From Raghul Selvam,
Actor and co-founder of Featherwave
Fresh off the closed tab where I saw Featherwave’s new opening credit, and I must say it’s simple and yet appealing. I keep getting reminded of the niche that our films are creating. This just makes me more excited about our future projects. The way we shoot and work together, is on a different level. Starting from the very less use of words on-set and the understanding between me and V.H. Belvadi is uncanny!
I am always the lazy one, trying to push the film faster and to get over with it as soon as possible. But V.H. is a perfectionist. He will get what he needs out of the shot in a very subtle way, as in, he knows how to get work done out of people. And I hope that will be helpful with the addition of the two new members of our production in Origami! I have no words or expectations as to where we might go ahead or how big this “Featherwave” will become. I, for one, am an optimistic, and I don’t think we would stop churning out films until our house turns into a big production house. I think V.H shares the same enthusiasm in films as much as I do. And I know he won’t stop short of my expectations.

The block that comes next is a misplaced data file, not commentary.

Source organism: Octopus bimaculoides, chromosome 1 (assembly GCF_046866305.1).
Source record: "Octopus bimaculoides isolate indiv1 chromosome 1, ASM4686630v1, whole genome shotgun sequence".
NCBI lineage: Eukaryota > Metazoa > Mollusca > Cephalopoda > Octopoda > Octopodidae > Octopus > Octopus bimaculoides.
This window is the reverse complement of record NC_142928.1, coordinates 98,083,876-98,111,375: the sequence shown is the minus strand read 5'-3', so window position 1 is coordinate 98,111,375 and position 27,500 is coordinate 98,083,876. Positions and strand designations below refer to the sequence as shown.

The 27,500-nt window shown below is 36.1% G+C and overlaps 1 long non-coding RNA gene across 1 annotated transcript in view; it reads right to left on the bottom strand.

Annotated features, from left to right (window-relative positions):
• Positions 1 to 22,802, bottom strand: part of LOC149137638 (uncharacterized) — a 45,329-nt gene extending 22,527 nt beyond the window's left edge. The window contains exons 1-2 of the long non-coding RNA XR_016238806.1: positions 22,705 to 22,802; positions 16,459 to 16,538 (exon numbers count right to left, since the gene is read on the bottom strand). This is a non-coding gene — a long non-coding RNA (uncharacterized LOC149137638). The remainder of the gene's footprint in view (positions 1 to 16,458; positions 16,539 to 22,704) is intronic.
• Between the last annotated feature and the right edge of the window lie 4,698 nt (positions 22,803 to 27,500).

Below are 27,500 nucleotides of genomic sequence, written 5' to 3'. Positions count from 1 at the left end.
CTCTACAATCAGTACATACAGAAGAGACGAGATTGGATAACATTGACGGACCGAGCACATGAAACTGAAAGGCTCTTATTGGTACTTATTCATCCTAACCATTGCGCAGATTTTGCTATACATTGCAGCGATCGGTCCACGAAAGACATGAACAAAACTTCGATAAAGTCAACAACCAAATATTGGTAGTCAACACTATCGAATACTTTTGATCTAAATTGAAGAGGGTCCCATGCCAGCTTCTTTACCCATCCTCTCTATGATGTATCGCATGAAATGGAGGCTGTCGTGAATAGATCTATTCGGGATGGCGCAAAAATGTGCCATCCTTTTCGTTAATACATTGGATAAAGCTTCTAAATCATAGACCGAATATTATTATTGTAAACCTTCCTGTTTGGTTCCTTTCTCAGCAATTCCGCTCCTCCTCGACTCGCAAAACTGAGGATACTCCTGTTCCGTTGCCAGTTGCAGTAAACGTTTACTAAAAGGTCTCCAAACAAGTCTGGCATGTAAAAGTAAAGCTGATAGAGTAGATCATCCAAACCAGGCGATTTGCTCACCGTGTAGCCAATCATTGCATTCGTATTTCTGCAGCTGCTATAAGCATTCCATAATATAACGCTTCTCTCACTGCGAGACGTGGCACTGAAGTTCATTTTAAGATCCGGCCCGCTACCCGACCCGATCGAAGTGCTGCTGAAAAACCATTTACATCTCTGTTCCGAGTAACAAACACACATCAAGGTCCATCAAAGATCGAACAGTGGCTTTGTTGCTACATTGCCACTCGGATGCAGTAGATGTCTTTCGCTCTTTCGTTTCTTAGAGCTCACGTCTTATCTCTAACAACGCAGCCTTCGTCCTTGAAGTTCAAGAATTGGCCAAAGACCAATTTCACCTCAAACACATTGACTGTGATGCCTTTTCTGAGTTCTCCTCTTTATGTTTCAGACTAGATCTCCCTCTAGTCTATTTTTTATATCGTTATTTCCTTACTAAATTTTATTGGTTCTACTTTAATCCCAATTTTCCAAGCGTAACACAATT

I have heard a lot of short films do not care about documentations in India, and one of the new recruits was elated that she had to sign for a film, which meant legal rights and et al!
My efforts and intentions are big for Featherwave, and I hope V.H. Belvadi shares my thoughts. After all, we do share a lot in common!
And back to me for a few closing words:
There is a lot of truth in what Raghul says — we have good communication and understanding, and that goes a long way in making a film. And there is some lie — he is not as lazy as he thinks he is, although, yes, he does try to finish a film as quickly as he can and I can only attribute it to an enthusiasm we share to watch our finished work as soon as we can!
We intend to grow big, no doubt, but that can only be achieved by keeping up all we have so far and adding to it. Introducing two new members to the team is just a start. They are the many faces of Featherwave.
2014 promises to be a good year for Featherwave, and I for one hope that this is just a start of a successful journey for our humble four-man team.
And, if you have not seen it yet, do not miss the trailer for The Abel Photographer:
Have a great year ahead and join us for more short film fun!